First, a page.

I called up the Co-Op to inquire, and they were quite accommodating. They said if we'd bring our own containers and do the shoveling ourselves, they'd let us take all we could carry and charge us for just half a yard. So the only question then was what to carry it in. We had the two big cardboard boxes that our new filing cabinets had come in, but we knew we couldn't fill those to the brim or they'd be too heavy to carry. So we ended up loading the car with an assortment of additional containers, including some large paper leaf bags provided by the borough (which we never use because we compost all our leaves) and several 40-pound birdseed sacks. The birdseed sacks, interestingly ended up being the easiest to work with. The cardboard boxes were reasonably easy to load but very difficult to lift and maneuver when they were even halfway full; the paper bags were somewhat easier to handle, but we had to be careful about keeping them dry because any significant contact with the wet dirt would weaken them. The birdseed sacks, by contrast, were made of tough plastic and remained fairly easy to lift even when mostly full.

On the way home, I did some back-of-the-envelope calculations to figure out how buying our compost this way worked out price-wise. We estimated that the amount of compost we actually managed to squeeze into our various containers was at least the half a yard they actually charged us for, if not a bit more, and the cost was only $16.25 (before tax). By contrast, the bagged compost we used to buy at Home Depot was on sale, last time we stopped in there, at 3 bags for $10. At 1.5 cubic feet a bag, half a yard would be the equivalent of 9 bags, which would cost $30—so we paid just a little over half as much per cubic foot for the bulk compost. And actually, if you factor in the 50 percent extra we'd normally have to buy of the bagged compost, our savings per cubic foot of usable compost jump to nearly 65 percent. True, we had to do a bit of extra work to shovel it ourselves, but we saved all the work involved in testing the compost, which is a much more complicated and long-drawn-out process.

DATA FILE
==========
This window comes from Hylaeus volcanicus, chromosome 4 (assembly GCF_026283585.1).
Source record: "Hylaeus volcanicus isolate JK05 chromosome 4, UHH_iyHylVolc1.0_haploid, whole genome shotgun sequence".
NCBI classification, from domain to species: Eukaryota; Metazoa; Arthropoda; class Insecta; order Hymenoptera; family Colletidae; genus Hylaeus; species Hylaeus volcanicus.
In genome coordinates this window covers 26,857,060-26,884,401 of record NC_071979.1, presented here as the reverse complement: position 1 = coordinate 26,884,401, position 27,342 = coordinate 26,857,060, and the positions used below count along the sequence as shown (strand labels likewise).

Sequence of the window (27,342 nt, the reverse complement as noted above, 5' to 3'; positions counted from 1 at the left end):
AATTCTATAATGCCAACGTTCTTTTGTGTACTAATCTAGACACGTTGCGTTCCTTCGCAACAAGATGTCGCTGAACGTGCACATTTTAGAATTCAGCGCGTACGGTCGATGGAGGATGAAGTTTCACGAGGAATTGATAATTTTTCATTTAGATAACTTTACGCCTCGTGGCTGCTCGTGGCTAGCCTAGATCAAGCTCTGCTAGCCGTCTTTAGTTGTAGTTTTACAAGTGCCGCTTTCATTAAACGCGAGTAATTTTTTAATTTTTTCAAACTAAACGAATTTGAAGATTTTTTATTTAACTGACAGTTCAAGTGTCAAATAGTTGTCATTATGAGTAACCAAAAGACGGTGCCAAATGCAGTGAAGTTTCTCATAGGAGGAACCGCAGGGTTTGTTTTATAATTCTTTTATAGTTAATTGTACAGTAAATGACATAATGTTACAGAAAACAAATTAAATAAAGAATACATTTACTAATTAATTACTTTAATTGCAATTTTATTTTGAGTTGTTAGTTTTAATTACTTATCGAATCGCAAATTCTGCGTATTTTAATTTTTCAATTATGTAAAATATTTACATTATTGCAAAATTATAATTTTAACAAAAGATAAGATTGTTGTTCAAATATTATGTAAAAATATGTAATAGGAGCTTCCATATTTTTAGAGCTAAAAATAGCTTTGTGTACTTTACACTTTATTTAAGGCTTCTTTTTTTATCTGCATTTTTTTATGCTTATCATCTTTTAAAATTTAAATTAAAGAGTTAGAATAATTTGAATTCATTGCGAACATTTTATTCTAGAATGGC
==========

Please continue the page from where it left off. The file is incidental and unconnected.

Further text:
The leaf compost is lovely stuff, too, dark and fluffy, without any of the pungent aroma of the composted manure we used to get. (It doesn't smell anything like manure in its natural state, but it still has a distinct odor that permeates the car when you're carrying ten bags of it.) In fact, Brian thought carrying this stuff would, if anything, leave the car smelling cleaner than before, as the leaves absorbed any odors that might be lingering inside. When we got it all home, we stowed it in the shed (unloading the contents of the boxes into a couple of big garbage cans, which are easier to carry), where it's now ready to be used on all our veggies and other plantings. We've already spread out the first couple of bags' worth on the new flowerbed and scattered on the seeds, which we hope will take root promptly in the freshly enriched soil.

All in all, I have to say buying compost by the yard is better in just about every way than buying it by the bag. The only drawback is that we have to drive all the way to the Co-Op, half an hour away, to get it—but since our dentist is right in the same town, and since we have to go see him every March anyway, all we have to do is schedule our cleanings at a time when we can pop by the Co-Op either right before or right after. Nothing takes the sting out of learning you need two fillings like knowing that all your garden plants are well provided for.